"You see, you start pretty much from scratch when you work with an autistic child. You have a person in the physical sense—they have hair, a nose and a mouth—but they are not people in the psychological sense. One way to look at the job of helping autistic kids is to see it as a matter of constructing a person. You have the raw materials, but you have to build the person." (from an interview with Chance, 1974)
"In any case, what one usually sees when first meeting an autistic child who is 2, 3, or even 10 years of age is a child who has all the external physical characteristics of a normal child—that is, he has hair, and he has eyes and he has a nose, and he may be dressed in a shirt and trousers—but who really has no behaviors that one can single out as distinctively ‘human’. The major job then, for a therapist—whether he's behaviorally oriented or not—would seem to be a very intriguing and significant one, namely, the creation or construction of a truly human behavioral repertoire where none exists." (Lovaas & Newsom, 1976)
"To use another analogy, at the beginning of treatment, the children may be regarded as having close to a tabula rasa. In this sense they can be considered very young persons, as persons with little or no experience, presenting the teacher with the task of building a person where little had existed before." (Lovaas & Smith, 1989)
"Instead, the fascinating part for me was to observe persons with eyes and ears, teeth and toenails, walking around yet presenting few of the behaviors one would call social or human. Now, I had the chance to build language and other social and intellectual behaviors where none had existed, a good test of how much help a learning-based approach could offer." (Lovaas, 1993)
The currently predominant autism advocacy policy position that autistics can't learn, develop, communicate, progress, etc., or become human, except via ABA programs, reminds me of assumptions behaviour analysts have made about the nature of Fuller's S. They just know, like Fuller did, that S had never learned anything at all until Fuller came along. Fuller needed no evidence for this, or any information about S's past. He just knew there were subhumans in human form, including vegetative human organisms who were lower in the scheme of things than rats (and were treated as such). So all he had to do was to never, ever question any of this, and then go out and find one of these vegetative organisms and experiment on him. And so Fuller became famous, just like Dr Lovaas did later for "building" human behaviours in autistic children who he claimed had none at all, for "building" a person where he claimed none existed.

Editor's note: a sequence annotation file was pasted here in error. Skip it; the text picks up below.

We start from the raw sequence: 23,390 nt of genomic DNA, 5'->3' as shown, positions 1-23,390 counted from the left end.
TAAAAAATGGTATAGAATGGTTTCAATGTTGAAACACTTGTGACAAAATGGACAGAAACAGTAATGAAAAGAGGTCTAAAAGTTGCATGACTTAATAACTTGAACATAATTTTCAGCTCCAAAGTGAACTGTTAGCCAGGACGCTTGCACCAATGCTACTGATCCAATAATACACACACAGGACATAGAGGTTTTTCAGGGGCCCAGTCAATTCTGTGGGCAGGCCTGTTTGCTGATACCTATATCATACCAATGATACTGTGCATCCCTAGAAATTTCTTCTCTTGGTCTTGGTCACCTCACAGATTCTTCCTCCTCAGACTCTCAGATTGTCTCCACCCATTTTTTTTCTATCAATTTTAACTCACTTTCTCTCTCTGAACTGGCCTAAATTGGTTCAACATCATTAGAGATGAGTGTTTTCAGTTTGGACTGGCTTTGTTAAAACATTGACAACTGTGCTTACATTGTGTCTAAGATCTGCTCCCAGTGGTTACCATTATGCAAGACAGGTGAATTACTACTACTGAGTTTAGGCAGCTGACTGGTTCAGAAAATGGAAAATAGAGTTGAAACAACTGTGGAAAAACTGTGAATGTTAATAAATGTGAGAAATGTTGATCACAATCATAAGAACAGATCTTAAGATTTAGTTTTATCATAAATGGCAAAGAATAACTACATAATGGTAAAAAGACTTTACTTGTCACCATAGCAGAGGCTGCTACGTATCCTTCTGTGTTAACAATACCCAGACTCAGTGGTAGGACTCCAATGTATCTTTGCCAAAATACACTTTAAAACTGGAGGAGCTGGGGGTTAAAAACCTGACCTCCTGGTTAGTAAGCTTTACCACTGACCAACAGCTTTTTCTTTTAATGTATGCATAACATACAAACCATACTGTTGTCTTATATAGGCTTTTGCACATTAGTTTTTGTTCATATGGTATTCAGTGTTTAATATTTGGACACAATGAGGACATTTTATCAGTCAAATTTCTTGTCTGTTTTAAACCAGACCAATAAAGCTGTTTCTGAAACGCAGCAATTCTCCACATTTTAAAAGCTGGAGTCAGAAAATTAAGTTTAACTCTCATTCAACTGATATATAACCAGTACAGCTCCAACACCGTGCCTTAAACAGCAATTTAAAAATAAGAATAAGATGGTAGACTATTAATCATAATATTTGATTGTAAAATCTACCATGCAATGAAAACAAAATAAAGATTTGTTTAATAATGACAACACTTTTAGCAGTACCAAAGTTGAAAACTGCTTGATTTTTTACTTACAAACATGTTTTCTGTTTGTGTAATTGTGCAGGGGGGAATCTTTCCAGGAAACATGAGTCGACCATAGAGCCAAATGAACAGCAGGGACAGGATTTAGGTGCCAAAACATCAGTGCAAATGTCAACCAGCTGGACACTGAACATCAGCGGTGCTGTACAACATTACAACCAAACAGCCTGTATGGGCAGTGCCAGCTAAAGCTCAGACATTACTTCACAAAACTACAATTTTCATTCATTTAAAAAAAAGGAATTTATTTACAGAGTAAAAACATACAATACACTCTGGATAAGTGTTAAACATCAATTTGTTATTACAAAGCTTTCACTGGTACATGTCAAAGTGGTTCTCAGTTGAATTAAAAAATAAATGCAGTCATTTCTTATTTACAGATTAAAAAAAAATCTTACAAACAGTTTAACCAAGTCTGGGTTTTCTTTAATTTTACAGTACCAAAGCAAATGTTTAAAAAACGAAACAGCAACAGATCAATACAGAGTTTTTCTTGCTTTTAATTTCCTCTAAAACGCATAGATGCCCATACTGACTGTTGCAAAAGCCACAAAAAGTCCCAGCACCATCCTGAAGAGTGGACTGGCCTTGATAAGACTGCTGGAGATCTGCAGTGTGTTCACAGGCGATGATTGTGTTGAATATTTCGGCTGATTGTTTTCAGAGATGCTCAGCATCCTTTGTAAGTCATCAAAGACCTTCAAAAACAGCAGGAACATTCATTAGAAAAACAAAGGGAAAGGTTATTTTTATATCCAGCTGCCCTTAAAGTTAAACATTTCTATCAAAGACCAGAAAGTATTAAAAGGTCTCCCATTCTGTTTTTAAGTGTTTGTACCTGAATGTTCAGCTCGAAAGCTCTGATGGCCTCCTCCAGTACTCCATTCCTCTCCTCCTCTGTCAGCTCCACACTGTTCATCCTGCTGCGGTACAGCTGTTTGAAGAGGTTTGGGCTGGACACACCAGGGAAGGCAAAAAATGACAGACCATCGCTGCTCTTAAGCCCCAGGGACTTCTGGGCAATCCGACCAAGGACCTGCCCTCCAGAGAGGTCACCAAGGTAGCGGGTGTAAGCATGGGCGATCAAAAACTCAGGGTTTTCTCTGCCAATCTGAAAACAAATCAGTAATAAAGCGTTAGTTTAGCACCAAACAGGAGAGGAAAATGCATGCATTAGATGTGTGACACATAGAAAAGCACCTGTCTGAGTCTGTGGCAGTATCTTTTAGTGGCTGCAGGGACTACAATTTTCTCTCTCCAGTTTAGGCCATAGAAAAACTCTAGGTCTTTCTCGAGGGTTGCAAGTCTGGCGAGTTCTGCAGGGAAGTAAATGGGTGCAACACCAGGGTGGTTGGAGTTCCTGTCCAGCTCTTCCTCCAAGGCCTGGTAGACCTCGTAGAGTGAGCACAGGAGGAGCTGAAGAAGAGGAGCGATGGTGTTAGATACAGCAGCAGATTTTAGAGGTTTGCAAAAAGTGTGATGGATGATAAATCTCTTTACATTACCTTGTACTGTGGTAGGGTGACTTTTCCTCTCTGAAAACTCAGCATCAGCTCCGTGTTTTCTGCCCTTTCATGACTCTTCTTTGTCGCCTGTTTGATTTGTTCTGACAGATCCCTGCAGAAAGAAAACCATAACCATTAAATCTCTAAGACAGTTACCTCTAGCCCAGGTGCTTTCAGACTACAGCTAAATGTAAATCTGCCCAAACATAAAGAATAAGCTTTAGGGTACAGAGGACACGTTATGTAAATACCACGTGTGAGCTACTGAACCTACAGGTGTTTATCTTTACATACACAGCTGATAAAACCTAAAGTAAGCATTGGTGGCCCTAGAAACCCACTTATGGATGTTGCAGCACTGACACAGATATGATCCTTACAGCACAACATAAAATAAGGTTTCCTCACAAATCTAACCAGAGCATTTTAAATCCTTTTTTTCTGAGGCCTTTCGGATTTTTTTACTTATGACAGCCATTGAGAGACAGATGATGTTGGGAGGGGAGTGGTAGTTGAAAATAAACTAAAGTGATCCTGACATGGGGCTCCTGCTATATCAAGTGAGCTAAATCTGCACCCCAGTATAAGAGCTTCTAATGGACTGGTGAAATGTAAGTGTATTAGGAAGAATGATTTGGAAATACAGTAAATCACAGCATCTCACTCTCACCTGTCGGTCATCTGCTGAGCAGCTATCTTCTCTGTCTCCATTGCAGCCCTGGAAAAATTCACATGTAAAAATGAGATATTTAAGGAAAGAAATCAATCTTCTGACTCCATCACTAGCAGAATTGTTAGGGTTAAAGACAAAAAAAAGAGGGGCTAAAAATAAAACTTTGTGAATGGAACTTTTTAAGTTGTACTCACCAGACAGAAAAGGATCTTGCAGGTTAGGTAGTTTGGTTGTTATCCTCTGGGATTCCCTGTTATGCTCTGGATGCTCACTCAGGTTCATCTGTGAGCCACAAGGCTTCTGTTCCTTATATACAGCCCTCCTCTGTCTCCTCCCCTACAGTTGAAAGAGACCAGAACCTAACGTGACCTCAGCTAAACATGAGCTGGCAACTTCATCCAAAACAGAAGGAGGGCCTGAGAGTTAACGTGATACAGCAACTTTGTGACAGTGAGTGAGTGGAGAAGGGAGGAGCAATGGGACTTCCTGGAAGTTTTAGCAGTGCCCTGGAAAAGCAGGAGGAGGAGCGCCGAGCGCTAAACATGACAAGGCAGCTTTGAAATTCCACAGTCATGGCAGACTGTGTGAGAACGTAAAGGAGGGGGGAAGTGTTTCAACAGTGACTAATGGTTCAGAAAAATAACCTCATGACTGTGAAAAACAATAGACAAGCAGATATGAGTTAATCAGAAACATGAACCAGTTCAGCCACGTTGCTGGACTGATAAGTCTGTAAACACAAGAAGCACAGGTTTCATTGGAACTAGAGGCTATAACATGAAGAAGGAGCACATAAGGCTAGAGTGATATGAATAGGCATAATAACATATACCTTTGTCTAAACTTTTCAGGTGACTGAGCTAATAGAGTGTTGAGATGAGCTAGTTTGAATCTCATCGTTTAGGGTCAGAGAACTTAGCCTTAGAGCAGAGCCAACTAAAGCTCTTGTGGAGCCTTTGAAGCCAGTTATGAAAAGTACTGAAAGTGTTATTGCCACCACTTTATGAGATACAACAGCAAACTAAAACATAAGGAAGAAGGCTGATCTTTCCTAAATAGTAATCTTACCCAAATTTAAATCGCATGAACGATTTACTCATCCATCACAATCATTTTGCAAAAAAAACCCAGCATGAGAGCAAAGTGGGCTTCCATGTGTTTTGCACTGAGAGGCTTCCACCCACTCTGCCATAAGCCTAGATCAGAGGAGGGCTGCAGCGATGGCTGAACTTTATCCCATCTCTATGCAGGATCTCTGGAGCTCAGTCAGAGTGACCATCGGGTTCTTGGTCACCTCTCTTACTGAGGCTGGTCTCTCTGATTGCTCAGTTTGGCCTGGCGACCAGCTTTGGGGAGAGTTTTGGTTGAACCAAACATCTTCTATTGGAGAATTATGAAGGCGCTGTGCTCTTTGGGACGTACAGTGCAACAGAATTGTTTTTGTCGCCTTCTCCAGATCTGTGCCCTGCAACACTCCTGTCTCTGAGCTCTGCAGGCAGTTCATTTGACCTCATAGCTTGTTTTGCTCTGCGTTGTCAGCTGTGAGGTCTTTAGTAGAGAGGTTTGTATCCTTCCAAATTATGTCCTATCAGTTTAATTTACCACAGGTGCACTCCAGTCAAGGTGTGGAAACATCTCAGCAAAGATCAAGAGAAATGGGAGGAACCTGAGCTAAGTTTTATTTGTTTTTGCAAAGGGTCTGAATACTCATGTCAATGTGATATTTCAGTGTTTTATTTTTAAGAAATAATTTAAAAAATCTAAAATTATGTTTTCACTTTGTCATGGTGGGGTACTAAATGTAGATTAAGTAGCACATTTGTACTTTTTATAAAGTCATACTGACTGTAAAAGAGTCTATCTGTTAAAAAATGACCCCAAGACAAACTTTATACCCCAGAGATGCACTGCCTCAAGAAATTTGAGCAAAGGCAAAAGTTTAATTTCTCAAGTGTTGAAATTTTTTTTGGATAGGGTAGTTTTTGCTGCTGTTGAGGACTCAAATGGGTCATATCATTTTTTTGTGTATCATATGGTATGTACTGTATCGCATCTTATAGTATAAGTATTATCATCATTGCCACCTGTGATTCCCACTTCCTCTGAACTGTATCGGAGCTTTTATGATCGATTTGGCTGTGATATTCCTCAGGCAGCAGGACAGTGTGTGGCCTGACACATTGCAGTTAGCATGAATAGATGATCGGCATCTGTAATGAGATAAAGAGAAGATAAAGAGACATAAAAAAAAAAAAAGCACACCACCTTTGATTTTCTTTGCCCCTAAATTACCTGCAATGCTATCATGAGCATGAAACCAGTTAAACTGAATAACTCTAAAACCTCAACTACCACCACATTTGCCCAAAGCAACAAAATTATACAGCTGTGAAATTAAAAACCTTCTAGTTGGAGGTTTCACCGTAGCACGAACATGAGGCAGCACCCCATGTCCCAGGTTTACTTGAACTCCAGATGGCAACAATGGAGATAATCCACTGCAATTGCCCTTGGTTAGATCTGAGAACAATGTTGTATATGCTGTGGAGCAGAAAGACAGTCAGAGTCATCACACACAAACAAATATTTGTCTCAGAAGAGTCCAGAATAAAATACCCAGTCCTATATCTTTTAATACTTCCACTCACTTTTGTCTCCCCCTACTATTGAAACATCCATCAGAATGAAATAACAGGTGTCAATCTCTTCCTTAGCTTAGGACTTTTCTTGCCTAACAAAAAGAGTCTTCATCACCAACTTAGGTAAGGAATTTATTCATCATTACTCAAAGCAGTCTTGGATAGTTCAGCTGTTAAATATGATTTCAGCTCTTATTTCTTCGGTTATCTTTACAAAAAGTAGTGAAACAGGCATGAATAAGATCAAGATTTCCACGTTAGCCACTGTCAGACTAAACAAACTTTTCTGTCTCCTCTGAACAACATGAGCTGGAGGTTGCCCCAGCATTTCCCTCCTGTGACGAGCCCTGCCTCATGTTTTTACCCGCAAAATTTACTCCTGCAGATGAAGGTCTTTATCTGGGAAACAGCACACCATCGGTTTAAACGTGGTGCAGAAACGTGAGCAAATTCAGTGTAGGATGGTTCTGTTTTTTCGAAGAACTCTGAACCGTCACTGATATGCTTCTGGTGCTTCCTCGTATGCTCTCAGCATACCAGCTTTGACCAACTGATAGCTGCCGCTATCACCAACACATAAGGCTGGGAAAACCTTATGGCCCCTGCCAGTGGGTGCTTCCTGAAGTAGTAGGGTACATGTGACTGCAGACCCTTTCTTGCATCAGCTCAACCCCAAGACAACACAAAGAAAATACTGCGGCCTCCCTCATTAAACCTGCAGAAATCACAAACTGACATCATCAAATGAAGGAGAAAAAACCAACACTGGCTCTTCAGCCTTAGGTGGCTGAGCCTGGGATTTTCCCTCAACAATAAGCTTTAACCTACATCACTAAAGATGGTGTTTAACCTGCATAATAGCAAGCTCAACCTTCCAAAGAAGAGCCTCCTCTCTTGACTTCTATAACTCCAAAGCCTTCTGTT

Chance, P. (1974). "After you hit a child, you can't just get up and leave him; you are hooked to that kid": A conversation with O. Ivar Lovaas about self-mutilating children and why their parents make it worse. Psychology Today, 7, 76-84.

Fuller, P. R. (1949). Operant conditioning of a vegetative human organism. American Journal of Psychology, 62, 587-590

Lovaas, O.I. (1993). The development of a treatment-research project for developmentally disabled and autistic children. Journal of Applied Behavior Analysis, 26, 617-30.

Lovaas, O.I., & Newsom, C.D. (1976). Behavior modification with psychotic children. In H. Leiteberg (ed.), Handbook of Behavior Modification and Behavior Therapy. Englewoood Cliffs, NJ: Prentice-Hall.

Lovaas, O.I., & Smith, T. (1989). A comprehensive behavior theory of autistic children: Paradigm for research and treatment. Journal of Behavior Therapy and Experimental Psychiatry, 20, 17-29.